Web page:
This newest EP from Blackcntr returns with a new vocalist, but still provides plenty of the same punchy industrial sounds. Worthwhile for those looking for some crunchy industrial sounds, with a little splash of different electronic flavors thrown in for good measure.
This second official release from 13th Monkey is what you would most likely expect from a release on the Hands label – pounding, distorted rhythms with plenty of harsh noises thrown in for good measure. Unfortunately, there is not a lot to differentiate “Return of the Monkey” from a large majority of other rhythmic noise albums.
The release showcases moody atmospheric instrumental pieces, but also brings in some very strong (and often distorted) beats and rhythms that are wonderfully engaging, easily grabbing attention. ‘Slightly dark IDM’ would be a more appropriate description of this music, rather than classifying this as a dark ambient release.
A little rhythmic noise spotlight from old and new releases from the labels Ant-zen, Hands Productions, Signifier and Out of Line.
On “Scintilla”, Stendeck provides an album that effortlessly mixes soft ambient and atmospheric components with deep and resonating rhythms into one cohesive combination, providing a remarkable and pleasing listening experience. It is a great album on which the artist masterfully combines both soft and hard elements, within each song as well as throughout the entire release, for an enjoyable and worthwhile auditory adventure.
Prospero presents his new album, “Turning Point”, which introduces a wide range of musical stylings, but the variety of styles does not always meet with great results. Musically this album is all over the place, going from typical rock songs to rhythmic noise pieces to ambient constructions; the way it is pieced together here makes the entire thing feel disjointed and uneven.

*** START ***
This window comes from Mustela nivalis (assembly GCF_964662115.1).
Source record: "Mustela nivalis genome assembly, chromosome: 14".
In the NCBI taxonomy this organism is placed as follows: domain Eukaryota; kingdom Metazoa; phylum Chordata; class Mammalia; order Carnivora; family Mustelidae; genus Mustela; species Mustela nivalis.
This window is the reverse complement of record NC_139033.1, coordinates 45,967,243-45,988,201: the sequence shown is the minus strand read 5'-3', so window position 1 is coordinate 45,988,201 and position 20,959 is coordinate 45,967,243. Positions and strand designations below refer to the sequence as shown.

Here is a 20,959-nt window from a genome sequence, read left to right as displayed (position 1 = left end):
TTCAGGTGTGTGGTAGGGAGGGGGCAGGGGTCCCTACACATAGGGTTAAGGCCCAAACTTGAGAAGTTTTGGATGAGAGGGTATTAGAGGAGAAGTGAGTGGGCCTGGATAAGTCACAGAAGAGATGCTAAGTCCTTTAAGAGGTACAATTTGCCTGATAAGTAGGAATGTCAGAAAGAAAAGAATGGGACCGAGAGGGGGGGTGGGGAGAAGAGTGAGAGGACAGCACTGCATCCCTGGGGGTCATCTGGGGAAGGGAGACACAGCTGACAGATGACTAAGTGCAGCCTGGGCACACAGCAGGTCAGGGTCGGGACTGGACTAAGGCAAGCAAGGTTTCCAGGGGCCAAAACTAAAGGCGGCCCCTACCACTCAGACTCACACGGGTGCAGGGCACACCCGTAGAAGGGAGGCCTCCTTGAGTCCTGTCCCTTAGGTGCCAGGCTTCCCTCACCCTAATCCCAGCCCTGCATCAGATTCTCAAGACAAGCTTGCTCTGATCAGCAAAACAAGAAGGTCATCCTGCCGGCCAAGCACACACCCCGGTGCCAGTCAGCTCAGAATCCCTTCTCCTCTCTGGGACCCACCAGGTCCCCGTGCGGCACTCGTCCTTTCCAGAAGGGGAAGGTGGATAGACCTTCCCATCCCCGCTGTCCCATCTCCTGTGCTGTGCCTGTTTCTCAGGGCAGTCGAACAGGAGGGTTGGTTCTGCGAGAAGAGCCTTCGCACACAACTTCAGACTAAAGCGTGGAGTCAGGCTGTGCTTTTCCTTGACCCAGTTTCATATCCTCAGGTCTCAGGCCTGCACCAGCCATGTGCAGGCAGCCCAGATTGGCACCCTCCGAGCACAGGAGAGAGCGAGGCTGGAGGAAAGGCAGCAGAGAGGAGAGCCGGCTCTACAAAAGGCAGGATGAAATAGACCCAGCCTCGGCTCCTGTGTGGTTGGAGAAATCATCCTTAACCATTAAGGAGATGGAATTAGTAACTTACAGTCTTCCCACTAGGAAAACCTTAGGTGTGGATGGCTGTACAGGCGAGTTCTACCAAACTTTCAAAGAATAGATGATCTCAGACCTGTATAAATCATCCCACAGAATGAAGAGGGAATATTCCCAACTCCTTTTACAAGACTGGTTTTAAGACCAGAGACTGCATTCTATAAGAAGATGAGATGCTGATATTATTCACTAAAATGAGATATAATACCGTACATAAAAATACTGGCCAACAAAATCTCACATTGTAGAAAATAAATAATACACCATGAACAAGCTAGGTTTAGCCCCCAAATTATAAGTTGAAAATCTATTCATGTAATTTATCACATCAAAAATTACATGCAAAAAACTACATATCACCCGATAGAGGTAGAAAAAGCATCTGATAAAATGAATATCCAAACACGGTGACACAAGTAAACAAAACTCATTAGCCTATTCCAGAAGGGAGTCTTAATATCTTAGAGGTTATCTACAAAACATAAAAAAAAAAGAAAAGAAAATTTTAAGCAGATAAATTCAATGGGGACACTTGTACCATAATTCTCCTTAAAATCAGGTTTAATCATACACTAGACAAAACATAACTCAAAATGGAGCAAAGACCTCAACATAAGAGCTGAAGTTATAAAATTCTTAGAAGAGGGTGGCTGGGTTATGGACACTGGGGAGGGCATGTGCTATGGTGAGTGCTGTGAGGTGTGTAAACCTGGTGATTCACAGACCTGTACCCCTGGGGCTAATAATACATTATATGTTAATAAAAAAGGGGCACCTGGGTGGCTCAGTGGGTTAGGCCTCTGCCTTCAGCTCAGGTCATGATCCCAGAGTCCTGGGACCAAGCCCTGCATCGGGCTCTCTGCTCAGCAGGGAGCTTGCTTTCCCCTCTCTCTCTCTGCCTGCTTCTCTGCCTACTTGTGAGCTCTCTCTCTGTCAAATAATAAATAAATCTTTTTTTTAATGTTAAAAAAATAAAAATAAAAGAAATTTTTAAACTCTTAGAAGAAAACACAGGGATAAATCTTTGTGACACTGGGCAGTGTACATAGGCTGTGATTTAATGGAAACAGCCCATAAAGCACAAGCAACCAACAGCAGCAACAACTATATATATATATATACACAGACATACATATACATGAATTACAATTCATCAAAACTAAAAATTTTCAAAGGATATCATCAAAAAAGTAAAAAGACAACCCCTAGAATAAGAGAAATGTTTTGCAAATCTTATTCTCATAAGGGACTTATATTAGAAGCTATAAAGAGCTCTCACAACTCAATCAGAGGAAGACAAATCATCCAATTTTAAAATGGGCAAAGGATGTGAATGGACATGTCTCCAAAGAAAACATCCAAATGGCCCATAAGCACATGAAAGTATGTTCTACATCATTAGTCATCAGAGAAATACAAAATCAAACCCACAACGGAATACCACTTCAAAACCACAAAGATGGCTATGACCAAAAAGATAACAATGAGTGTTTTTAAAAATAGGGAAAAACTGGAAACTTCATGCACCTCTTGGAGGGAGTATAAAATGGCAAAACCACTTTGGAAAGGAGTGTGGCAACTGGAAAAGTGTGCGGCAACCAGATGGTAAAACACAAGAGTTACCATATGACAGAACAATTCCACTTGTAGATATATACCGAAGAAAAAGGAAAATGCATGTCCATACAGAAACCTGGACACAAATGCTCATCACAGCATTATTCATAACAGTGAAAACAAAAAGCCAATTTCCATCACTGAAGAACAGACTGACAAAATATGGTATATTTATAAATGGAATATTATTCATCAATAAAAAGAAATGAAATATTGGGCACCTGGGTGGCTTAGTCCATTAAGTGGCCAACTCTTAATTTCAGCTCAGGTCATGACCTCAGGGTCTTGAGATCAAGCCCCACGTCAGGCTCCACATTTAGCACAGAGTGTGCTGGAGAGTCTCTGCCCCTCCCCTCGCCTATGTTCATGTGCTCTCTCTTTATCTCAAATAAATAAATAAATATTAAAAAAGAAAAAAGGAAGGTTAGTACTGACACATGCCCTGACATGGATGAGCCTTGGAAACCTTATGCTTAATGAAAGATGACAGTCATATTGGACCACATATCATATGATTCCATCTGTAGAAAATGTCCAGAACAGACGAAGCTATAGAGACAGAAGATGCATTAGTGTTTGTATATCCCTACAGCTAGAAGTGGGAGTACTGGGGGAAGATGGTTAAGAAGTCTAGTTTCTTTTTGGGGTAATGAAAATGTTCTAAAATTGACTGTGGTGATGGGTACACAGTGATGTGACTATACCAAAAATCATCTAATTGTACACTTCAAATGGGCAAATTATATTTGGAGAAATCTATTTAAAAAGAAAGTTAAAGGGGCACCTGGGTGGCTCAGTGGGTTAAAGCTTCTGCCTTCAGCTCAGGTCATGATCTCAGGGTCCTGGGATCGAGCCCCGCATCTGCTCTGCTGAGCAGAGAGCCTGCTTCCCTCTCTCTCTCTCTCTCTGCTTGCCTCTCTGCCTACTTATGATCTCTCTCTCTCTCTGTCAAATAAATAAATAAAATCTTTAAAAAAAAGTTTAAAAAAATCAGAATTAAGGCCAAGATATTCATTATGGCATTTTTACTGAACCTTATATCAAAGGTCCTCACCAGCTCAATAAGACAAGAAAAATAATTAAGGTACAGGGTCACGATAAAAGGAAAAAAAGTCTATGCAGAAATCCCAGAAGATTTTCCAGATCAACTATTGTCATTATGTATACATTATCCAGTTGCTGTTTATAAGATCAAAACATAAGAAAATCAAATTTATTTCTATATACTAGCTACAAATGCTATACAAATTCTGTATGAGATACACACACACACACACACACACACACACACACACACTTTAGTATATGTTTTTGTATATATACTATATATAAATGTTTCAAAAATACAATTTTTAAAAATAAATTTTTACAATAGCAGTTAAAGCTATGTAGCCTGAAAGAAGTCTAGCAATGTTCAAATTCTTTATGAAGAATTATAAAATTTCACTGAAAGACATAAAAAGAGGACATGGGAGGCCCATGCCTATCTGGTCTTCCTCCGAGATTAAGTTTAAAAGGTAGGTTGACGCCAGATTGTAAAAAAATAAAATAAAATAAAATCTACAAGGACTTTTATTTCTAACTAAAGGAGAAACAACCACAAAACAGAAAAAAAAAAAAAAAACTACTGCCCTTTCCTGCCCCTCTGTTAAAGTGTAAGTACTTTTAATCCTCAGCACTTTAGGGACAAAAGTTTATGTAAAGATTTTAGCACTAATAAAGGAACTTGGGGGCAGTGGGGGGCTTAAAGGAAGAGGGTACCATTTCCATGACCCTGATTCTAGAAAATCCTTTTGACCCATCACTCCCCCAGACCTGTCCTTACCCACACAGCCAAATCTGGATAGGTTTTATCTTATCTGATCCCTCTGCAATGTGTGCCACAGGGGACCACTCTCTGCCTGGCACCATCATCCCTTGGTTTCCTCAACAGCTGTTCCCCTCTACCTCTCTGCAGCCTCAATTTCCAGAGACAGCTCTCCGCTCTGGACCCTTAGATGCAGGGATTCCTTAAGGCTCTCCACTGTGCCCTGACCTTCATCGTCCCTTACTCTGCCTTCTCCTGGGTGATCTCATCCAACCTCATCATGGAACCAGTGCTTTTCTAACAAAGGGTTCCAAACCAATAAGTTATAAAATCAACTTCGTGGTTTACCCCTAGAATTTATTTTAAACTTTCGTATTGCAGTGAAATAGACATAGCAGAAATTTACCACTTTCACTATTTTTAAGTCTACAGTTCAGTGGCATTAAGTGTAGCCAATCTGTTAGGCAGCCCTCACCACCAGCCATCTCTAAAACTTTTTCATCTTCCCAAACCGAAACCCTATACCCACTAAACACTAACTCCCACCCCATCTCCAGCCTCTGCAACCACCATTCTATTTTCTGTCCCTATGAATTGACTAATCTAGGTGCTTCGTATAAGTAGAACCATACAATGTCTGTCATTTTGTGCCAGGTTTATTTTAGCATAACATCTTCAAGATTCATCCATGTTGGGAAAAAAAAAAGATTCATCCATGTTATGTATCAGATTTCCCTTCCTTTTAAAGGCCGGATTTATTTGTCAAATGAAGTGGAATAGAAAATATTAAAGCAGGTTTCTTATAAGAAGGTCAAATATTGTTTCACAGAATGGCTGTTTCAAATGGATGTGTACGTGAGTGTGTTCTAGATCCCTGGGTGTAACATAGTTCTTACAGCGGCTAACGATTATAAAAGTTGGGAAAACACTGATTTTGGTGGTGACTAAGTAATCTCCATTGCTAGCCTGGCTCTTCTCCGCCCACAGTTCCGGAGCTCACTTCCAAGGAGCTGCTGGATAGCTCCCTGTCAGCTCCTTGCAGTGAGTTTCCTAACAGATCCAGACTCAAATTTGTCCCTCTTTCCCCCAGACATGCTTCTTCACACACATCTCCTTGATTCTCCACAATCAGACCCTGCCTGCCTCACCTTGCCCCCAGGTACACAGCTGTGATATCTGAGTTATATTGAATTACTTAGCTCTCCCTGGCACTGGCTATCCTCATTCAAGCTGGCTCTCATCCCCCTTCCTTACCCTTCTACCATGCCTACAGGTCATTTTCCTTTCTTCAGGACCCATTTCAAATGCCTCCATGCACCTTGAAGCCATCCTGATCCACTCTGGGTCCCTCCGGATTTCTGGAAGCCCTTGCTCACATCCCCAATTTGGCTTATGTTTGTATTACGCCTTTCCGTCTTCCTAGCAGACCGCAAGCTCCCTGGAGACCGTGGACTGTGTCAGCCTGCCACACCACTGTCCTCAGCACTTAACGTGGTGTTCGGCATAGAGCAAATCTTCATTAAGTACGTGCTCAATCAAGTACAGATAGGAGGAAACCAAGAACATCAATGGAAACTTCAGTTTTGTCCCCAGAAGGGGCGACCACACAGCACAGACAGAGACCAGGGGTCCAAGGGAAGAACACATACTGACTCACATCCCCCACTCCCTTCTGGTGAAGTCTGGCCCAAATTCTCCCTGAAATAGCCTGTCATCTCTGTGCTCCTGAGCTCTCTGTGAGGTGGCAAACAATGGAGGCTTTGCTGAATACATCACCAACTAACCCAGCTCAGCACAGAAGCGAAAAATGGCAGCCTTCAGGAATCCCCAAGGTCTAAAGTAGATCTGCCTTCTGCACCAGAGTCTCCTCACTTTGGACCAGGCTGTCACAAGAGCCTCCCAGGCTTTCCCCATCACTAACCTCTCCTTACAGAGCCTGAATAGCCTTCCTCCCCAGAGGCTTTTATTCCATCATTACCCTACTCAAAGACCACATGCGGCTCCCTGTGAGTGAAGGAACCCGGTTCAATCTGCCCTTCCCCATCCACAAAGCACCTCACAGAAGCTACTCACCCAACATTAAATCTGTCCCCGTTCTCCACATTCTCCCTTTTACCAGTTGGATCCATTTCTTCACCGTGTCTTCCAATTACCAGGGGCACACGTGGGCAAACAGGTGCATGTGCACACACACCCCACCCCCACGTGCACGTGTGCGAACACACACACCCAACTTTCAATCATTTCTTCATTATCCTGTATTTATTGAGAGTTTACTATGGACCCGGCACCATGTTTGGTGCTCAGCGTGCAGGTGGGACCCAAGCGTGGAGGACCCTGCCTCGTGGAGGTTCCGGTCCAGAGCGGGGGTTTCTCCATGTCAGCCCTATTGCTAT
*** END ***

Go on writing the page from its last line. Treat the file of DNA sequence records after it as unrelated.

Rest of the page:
The Spanish industrialites Proyecto Mirage are back with a new album and a slightly new direction. “Slaves of Capital” showcases a little less harsh noise than previous releases and present more of an electro sound. Hopefully other artists in the rhythmic noise genre can learn something from this release and not be afraid to add some new ingredients into their musical recipes.
On “Swallowing The Sun”, Distorted Memory took the basic industrial/EBM formula and infused it with a wide variety of tribal and ethnic features, presenting a sound not often heard in this genre. Unfortunately, however, the standard industrial vocal effects diminish this release. Apart from the tribal ingredients, there is not a lot that sets this album apart from other releases in its genre.
This Morn’ Omina return with “L’Unification des Forces Opposantes,” which is broken into two separate CDs. The first showcases the tribal and electronic mesh they are so well known for and adept at creating; the second presents more of an electro environment.
Wierloyb brings you a release with plenty of powerful, booming and rhythmic noises and beats – as would be expected for something released on the Hands label. Though some of the material can be a bit repetitive, the album never seems to become mundane or boring and most of the tracks are short enough not to lose interest.